Browse Primary Sources
Locate primary sources, including images, objects, media, and texts. Annotations by scholars contextualize sources.

Beautiful Fatima

Photography was critical to imperialism. The French army (and the British army in India) employed the camera’s lens to chronicle military exploits, first in Algeria during the 1850s, and later in Tunisia and Morocco. With advances in photographic technology, portrait studios were established in Europe and in European empires.

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Malinche Sculpture

A sculpted figure by an internationally-recognized Native American activist, writer and visual artist. The materials chosen by Jimmie Durham create an image of Malinche that seems emptied of life and perhaps not fully human. He stresses the darker underside of Malinche’s history. Her face is half human, half snakeskin. Scrawny legs, made of polyester batting, cannot support the figure.

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The Dream of Malinche

This painting, by a Mexican artist engaged with the international movement of Surrealism, represents a slumbering Malinche; her body serves as the ground supporting an unnamed Mexican community and church. This image evokes certain female earth deities known to the Aztecs, and it sustains the metaphor of the Mexican nation having been built upon the “ground” laid by Malinche’s actions.

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In Memoriam

In 1857, British rule in India was challenged when Indian sepoy troops of the British Indian Army began a year-long insurrection against the British. To the British, the most shocking aspect of the events in India was the massacre of white women and children by Indian men. There was extensive coverage in the press and illustrated journals, which stimulated calls for revenge.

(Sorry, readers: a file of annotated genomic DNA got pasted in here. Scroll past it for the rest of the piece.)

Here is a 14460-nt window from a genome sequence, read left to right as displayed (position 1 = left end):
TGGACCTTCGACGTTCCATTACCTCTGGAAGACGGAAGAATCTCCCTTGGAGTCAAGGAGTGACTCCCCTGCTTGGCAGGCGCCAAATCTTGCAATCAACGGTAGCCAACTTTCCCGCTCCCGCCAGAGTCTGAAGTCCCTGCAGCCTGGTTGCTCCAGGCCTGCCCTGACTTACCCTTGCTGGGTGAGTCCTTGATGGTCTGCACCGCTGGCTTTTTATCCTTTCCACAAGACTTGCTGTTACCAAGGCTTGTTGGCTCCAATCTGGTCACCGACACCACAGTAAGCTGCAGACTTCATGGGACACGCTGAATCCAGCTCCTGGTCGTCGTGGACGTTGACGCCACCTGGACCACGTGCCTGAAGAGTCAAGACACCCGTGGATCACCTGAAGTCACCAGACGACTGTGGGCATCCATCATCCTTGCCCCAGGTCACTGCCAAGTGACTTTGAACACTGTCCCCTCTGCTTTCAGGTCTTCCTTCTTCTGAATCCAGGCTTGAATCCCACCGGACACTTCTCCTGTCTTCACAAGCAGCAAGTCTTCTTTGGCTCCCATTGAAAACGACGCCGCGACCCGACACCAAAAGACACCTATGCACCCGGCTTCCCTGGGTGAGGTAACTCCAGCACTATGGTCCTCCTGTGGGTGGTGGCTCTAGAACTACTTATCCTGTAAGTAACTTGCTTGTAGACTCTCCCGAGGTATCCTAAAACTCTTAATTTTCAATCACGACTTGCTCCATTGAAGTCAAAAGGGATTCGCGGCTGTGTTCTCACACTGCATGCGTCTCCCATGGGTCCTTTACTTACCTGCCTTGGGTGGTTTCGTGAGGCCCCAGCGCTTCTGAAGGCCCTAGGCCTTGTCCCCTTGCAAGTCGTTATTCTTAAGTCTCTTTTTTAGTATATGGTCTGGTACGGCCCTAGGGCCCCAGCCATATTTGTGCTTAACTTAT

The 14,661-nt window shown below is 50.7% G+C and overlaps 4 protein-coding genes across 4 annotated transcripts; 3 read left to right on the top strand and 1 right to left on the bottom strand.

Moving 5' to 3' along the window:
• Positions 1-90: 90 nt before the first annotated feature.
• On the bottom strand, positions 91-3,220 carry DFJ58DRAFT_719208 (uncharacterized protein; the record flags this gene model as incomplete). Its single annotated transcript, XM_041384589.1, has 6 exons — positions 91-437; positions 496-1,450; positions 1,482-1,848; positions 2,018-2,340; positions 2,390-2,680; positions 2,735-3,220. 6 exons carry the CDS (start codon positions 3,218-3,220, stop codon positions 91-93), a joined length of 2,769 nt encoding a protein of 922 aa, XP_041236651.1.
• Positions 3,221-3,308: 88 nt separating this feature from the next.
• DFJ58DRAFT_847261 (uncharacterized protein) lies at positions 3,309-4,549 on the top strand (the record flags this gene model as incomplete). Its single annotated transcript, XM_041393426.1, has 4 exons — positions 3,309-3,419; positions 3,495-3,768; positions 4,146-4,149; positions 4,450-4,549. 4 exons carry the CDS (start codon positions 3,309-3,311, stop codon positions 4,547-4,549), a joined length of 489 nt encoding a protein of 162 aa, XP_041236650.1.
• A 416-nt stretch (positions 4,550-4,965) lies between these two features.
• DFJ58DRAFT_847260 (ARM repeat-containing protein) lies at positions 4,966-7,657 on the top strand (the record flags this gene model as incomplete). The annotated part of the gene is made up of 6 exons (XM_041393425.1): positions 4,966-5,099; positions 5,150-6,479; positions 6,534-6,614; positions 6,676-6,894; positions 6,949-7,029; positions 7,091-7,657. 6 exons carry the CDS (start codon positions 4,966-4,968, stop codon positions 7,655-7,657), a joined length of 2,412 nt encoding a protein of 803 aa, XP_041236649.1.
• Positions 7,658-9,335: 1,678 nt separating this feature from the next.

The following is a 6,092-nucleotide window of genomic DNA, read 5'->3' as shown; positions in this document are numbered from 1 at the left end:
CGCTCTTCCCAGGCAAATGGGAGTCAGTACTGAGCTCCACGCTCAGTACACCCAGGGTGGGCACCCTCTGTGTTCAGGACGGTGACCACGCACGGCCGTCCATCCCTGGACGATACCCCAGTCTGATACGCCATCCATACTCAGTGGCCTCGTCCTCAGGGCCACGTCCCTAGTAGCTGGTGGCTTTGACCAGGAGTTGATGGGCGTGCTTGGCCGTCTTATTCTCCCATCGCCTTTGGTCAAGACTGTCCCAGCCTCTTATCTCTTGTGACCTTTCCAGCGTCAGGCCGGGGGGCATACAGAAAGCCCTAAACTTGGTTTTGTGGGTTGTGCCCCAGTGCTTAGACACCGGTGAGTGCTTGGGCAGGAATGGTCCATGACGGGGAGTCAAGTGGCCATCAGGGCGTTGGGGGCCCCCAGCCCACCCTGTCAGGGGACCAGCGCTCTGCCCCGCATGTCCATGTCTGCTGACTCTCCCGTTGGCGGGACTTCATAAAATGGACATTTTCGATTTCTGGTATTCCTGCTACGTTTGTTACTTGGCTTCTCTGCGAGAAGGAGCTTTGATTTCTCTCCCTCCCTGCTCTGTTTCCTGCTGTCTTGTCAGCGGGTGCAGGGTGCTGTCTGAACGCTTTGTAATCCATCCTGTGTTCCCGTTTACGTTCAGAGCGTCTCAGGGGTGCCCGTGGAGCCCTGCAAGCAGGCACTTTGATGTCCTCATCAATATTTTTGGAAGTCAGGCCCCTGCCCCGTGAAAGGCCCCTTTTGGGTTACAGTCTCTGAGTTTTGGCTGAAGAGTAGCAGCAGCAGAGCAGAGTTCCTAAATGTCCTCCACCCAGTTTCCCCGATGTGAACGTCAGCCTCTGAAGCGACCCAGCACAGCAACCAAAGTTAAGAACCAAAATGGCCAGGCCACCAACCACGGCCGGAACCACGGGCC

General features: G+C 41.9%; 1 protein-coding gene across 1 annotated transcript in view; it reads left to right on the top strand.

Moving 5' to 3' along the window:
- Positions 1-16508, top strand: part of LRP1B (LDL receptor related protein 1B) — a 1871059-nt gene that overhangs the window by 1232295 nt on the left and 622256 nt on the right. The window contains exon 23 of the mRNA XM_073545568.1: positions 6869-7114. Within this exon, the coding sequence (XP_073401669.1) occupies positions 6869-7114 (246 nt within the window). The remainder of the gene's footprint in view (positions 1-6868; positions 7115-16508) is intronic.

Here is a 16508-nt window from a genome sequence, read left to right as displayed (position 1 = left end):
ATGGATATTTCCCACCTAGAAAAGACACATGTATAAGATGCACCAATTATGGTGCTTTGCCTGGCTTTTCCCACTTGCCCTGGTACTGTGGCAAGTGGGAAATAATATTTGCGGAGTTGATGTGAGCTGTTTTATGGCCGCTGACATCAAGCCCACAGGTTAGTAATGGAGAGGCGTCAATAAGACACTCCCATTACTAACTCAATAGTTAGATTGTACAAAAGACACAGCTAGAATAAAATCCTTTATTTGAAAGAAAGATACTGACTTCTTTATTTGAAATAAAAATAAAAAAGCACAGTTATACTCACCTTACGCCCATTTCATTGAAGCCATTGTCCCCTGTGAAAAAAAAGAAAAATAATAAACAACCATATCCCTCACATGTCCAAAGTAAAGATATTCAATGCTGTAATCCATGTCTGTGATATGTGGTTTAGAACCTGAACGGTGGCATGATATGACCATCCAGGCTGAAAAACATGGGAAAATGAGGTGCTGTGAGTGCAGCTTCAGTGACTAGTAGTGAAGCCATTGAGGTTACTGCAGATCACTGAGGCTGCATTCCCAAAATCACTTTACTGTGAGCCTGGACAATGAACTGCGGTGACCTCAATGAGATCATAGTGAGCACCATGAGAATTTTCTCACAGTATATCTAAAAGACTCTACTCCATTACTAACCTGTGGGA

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Scotland Forever

Painted by Elizabeth Butler, Scotland Forever (1881), depicts the charge of the Heavy Cavalry at the battle of Waterloo fought in 1815. The British victory at Waterloo ended the Napoleonic Wars, and ensured Britain’s position as the worlds most dominant imperial power.

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The Children of Edward Holden Cruttenden

This 18th-century painting of the children of Edward Cruttenden depicted with their ayah was painted in Britain by Joshua Reynolds. The earliest immigrants from India came to Britain as the servants of employees of the East India Company. Many Indian women came to Britain employed as ayahs or nannies.

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Photograph of Aung San Suu Kyi, Burmese Activist

This photograph of a powerful woman, Burmese activist Aung San Suu Kyi, shows her use of national dress in a Southeast Asian political context. Aung San Suu Kyi was educated overseas and married to an Englishman. Yet she always wears Burmese national dress complete with a flower in her hair.

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Painting of Imelda Marcos, Philippine First Lady

Politicians are astute experts on the symbols and meaning of dress as part of self-representation. For women, the politics of dress are highly significant. This painting depicts a powerful woman, Former First Lady Imelda Romualdez Marcos and shows her use of national dress in the Southeast Asian political context.

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Sati Handprints

This image of the hands of Hindu widows and concubines of the ruling family of the Rajput state of Jodhpur, also known as Marwar, memorializes the devotion of these women and the high status of the men for whom the women committed sati.

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Sati Engraving: A Gentoo Woman Burning Herself

From the late 1500s and into early 1800s, adventurous and artistically talented European men and a few women traveled to Asia and India, in particular, to see sites and cultures considered exotic. They recorded their impression in prose and in sketches, the latter being transformed into engravings that illustrated their published accounts of their travels.

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